Sun Blocked: Cape Town’s Lengthy Wait for Solar Panel Installations

When envisioning a sustainable future, the image of solar panels glittering under the Cape Town sun often comes to mind. However, this dream is experiencing a significant delay, with citizens enduring a prolonged wait of up to five months for permission to install these energy-saving devices. What’s more, early birds risk facing fines if they jump the gun before getting the green light.

The Solar Roadblock: A Communication Blackout

This solar power quandary came to light when Solar Advice, a local energy advisory firm, shared their concerns with us about the prevalent gridlock in the City of Cape Town’s (CoCT) application process. They claim that support lines are overburdened, and there’s a substantial void in communication concerning already submitted applications.

Interestingly, there doesn’t seem to be a specific timeline for these applications. In their words, “All areas are experiencing significant backlogs in applications as there are no set deadlines for when these applications need to be processed.” Once submitted, customers are left in the dark, with approvals only emerging after an Electrical Engineer conducts a final site inspection.

Penalties Ahead: The Cost of Early Installation

Those tempted to bypass the lengthy approval process and dive straight into solar power usage might want to think again. Skipping this crucial step could result in penalties ranging from R5000-R7000, warns Solar Advice. Even worse, the CoCT could cut the power supply to the eager solar user’s home.

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The backlog varies between areas in Cape Town. While some regions have managed to process applications within a three-month period, others are lagging behind by up to five months. Solar Advice noted, “Area South has the fastest processing time of around three months… Area East is still processing applications submitted in January, so they have a backlog of around five months.”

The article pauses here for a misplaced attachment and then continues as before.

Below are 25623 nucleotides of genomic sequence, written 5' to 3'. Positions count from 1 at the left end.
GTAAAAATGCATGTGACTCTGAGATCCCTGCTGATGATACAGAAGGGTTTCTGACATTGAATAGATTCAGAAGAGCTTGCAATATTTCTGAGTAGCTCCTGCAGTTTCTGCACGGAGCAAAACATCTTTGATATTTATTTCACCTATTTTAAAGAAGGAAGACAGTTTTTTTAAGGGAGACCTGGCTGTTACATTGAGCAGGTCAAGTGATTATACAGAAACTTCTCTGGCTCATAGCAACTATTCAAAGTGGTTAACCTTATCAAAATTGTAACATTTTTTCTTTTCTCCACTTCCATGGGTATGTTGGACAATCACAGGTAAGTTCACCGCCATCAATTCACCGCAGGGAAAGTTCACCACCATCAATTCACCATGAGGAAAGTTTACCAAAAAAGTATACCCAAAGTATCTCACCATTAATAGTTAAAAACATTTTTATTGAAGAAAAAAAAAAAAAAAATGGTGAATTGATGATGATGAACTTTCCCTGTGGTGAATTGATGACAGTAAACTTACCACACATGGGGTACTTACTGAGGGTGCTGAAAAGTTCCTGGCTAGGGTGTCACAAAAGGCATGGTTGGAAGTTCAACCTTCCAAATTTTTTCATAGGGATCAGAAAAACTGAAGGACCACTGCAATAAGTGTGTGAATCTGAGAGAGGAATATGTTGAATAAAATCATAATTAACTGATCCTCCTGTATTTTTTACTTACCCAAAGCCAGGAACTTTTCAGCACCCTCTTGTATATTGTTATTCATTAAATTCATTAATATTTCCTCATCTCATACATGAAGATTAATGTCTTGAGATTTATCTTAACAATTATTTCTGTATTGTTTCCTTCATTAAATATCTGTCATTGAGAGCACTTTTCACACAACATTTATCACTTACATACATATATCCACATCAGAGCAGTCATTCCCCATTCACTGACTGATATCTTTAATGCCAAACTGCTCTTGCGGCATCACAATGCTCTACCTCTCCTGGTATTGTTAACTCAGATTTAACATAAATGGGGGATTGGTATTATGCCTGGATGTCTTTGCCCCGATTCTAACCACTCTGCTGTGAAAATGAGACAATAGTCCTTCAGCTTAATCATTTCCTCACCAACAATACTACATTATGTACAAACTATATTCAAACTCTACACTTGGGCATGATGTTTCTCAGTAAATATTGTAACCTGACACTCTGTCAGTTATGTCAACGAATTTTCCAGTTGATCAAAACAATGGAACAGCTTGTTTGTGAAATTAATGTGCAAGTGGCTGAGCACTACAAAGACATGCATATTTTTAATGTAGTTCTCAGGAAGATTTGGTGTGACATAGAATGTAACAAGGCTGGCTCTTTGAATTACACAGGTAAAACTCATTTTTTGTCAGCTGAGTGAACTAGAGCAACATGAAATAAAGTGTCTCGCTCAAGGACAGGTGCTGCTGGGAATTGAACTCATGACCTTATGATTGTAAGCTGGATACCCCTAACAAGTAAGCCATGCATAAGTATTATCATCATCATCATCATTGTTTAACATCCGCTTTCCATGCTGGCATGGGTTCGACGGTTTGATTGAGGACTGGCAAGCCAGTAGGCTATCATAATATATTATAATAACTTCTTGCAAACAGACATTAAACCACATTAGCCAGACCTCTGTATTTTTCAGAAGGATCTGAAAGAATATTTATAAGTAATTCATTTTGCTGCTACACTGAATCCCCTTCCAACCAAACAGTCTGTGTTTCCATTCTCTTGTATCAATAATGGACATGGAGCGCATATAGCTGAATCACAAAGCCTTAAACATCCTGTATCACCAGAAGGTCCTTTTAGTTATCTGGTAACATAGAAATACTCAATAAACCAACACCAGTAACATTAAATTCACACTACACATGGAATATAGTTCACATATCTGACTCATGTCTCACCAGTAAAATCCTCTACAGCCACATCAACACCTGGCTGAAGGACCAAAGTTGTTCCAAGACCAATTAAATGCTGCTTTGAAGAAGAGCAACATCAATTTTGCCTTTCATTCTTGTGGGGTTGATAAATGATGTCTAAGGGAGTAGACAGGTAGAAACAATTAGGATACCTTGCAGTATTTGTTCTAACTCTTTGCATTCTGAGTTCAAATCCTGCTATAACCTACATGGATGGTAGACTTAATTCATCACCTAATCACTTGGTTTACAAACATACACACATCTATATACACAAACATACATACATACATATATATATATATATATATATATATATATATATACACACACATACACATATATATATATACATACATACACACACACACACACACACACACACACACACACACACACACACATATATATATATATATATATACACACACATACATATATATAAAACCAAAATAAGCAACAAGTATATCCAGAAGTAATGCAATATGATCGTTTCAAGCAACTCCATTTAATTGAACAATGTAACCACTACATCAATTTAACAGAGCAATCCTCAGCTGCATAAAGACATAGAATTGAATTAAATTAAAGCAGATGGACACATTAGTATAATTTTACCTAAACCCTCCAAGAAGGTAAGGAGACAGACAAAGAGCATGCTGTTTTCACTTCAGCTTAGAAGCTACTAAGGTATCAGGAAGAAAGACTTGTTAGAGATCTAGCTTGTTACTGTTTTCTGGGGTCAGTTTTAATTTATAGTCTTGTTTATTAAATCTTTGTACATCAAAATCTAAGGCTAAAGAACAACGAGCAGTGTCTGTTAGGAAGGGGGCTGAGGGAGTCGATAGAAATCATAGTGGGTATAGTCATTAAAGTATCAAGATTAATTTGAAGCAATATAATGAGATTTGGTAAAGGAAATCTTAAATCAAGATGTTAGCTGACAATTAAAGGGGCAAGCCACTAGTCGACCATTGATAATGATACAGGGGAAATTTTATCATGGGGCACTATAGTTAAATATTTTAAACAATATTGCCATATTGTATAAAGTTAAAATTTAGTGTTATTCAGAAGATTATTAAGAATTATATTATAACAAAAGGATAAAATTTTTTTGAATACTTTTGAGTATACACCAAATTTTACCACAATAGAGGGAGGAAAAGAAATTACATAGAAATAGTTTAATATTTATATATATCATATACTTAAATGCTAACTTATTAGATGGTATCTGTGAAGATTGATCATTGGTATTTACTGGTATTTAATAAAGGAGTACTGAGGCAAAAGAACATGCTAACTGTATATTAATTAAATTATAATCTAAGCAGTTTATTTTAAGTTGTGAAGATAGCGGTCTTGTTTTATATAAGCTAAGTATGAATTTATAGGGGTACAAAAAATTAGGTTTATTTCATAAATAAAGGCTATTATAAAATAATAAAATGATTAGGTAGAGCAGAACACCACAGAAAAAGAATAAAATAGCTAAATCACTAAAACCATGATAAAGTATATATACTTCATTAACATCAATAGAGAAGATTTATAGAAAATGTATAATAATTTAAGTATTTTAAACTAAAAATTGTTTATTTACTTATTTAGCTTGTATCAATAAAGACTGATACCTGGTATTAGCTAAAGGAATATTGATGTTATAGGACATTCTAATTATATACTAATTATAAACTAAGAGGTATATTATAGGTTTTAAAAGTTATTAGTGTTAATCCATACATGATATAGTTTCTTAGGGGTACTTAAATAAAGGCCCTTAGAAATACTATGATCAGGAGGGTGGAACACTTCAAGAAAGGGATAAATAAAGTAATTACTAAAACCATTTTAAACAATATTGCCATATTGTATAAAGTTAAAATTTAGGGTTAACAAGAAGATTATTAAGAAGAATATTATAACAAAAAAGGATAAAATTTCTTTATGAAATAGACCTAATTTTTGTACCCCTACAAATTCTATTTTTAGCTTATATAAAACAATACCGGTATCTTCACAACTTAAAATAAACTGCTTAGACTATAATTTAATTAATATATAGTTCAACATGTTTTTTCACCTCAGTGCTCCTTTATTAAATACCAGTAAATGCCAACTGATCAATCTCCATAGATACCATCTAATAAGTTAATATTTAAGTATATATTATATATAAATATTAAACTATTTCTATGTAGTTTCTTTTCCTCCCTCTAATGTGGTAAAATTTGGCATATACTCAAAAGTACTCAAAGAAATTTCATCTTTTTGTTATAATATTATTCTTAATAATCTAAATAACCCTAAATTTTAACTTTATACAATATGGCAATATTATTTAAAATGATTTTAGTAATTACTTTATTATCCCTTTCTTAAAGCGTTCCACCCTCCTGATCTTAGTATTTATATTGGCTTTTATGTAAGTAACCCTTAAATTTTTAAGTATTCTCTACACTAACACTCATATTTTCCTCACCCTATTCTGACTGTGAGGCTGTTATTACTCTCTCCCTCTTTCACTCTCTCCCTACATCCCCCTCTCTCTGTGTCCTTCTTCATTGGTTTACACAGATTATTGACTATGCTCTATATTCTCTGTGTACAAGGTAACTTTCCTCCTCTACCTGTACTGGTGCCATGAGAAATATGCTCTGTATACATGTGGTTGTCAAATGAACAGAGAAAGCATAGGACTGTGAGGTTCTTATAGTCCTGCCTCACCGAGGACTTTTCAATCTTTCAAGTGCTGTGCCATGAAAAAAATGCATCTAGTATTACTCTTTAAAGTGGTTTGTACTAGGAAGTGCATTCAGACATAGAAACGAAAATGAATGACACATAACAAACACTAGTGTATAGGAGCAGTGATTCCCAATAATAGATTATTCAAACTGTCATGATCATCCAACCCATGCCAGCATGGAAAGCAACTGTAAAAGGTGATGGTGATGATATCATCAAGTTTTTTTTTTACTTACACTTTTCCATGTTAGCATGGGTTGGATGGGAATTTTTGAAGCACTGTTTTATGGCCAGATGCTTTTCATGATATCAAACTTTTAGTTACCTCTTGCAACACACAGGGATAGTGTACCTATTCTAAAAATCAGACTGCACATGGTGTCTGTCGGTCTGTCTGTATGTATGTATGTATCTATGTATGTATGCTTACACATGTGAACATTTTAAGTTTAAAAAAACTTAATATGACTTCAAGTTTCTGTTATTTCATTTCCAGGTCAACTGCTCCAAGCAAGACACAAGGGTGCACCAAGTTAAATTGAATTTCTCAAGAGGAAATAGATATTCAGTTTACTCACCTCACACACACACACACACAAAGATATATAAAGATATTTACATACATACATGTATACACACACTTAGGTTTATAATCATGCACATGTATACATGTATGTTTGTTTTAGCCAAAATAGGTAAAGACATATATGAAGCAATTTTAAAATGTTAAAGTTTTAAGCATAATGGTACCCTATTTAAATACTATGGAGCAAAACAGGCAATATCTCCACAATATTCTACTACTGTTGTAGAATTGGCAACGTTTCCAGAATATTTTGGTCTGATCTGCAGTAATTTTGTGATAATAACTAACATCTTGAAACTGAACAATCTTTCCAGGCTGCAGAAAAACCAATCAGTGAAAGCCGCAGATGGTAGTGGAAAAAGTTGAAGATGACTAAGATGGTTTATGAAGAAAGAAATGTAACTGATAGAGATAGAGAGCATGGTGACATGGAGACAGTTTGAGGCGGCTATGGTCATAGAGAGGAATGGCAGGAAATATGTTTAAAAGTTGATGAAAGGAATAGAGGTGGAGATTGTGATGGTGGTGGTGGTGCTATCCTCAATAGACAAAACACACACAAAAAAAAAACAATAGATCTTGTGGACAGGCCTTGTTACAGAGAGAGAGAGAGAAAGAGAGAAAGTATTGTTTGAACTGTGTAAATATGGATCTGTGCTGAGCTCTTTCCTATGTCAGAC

Finding a Temporary Solution: Batteries First, Panels Later

Amid the waiting, some solar providers are seeking innovative solutions. Adrian Kenneth-Watts, the owner of the One Energy Cape Town franchise, told us they first install batteries and inverters to shield customers from load-shedding, with the solar panels only added once approval has been secured.

He believes the application backlog stems from an overwhelming demand for solar installations, but also sees a silver lining. “It is reassuring that installers and homeowners are much more aware of the due diligence required and are complying with the registration requirements,” he shared.

Improving the Solar Horizon: The CoCT’s Response and Advice

Acknowledging the issues, Councillor Beverley van Reenen, a CoCT mayoral committee member for energy, explained that a combination of high volumes of applications and incomplete or incorrect submissions are contributing to the backlog. However, she assures residents that the City is working to improve the situation.

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To streamline the process, the City is developing an online registration system aiming to drastically reduce turnaround times. According to Van Reenen, “the authorisation process can take between three and six months, provided that residents supply the City with all the relevant information.”

For those Cape Town residents keen on installing solar panels, Van Reenen offered this advice: “Solar PV systems that are configured as grid-tied or grid-tied hybrid systems using City-approved inverters, are typically approved faster than systems configured as standby or off-grid systems.”

In the interim, while the sun continues to shine brightly on Cape Town, let’s hope the clouds part soon over the solar installation process. After all, a solar-powered Cape Town is a sustainable Cape Town, and we’re all in this together.